Today, of course, we know the “little animals” are actually a parasite, which get into your bloodstream via infected mosquitos. Mosquito Control with its little yellow helicopter is not just making our lives less itchy by killing mosquitos, but reducing disease transmission by killing the mosquitos that carry malaria, yellow fever, West Nile virus, Zika virus, Chikungunya, Eastern Equine Encephalitis, Dengue virus, and others. While spewing nasty chemicals everywhere can give one pause, I’ve spoken with the pilots and entomologist at Mosquito Control, and they love to talk about their mission. They have a great website too, including a “Skeeter Meeter”, a mosquito forecast for the week.

** all original sources courtesy of Benedictine Military School Archives

Freedmen school & monastery

Pride Month: One Historical perspective

For nearly four years, I have been researching the Benedictine monastery and Freedmen school on Skidaway Island, first through archaeological field work in 2016 and 2017. Since I have continued my historical research with the goal to write a book. This monastery was one of several started in 1870s Savannah, with the aim to convert the African American families living and farming on Skidaway Island, teach boys in their boarding school, and train adult African American lay brothers to further spread Catholicism.

One of the richest data sources are the letters between the monks. Most, but not all, of the letters are the Skidaway mission founder Father Oswald Moosmüller reporting to his superior Abbot Boniface Wimmer at St. Vincent Abbey in Pennsylvania. In one letter, I was quite shocked to find a reference to gay sex. Really I was shocked to find any reference to sex, because these were monks. In March of 1878, Father Oswald wrote to Abbot Innocent Wolf of Kansas (honestly, the best name ever) and explained why he dismissed an unnamed African American lay brother,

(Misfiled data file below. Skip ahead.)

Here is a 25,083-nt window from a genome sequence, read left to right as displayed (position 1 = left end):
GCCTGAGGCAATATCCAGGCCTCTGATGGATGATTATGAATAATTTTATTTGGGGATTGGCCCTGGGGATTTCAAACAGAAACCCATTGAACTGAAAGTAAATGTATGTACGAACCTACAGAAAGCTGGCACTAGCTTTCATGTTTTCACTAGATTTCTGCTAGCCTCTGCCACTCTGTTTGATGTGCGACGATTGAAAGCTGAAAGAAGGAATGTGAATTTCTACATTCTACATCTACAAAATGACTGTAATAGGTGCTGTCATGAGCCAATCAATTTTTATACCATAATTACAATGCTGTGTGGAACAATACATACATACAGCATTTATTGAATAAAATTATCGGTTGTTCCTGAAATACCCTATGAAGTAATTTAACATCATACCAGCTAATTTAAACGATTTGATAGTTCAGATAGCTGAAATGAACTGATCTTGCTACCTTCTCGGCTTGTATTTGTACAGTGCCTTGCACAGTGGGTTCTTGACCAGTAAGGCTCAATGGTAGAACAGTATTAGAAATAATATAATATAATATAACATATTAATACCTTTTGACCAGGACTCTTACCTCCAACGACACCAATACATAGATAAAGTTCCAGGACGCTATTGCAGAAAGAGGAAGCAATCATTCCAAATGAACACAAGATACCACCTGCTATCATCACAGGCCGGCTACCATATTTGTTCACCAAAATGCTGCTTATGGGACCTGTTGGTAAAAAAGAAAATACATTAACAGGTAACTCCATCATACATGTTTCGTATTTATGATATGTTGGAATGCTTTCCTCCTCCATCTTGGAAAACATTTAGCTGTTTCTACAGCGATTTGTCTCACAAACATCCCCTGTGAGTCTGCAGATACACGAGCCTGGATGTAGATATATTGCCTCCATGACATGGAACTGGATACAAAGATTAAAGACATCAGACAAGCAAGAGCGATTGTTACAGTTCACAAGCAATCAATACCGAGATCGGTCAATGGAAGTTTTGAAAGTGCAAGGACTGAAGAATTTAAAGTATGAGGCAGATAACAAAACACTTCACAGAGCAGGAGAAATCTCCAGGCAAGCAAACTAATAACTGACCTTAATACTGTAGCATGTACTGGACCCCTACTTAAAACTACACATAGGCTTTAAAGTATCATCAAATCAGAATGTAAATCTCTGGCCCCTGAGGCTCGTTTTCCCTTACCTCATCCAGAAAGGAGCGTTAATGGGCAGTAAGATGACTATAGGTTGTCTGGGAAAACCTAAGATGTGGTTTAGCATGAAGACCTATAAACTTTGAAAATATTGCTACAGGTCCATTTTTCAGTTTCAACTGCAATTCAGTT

“Yesterday I found myself obliged to raise a row and expel that fellow, after having heard two witnesses in his presence, which proved that he is a Sodomist etc. etc. I claimed that right for myself 1, because there was periculum in mora* 2, if I have the right to receive brothers & let them make their novitiate and take their vows so I have also the right to dismiss them; 3, moreover according to the laws of Georgia there is capital punishment on such crimes; with a nigro [sic] they do not make much ceremony in that matter”.

source: Benedictine Military SChool Archives, Savannah, Georgia

It is unclear whether Father Oswald means that homosexuality is rarely tried and punished when African Americans are involved, or whether an African American accused of homosexuality would simply be lynched without a trial. Either way, Father Oswald expelled the man without further mention. While this man lost his home and possibly his vocation, according to the contemporary laws, he could have lost much more. The punishment for having an LGBT+ relationship was capital punishment. You could be put to death. Pause for a moment and consider those implications.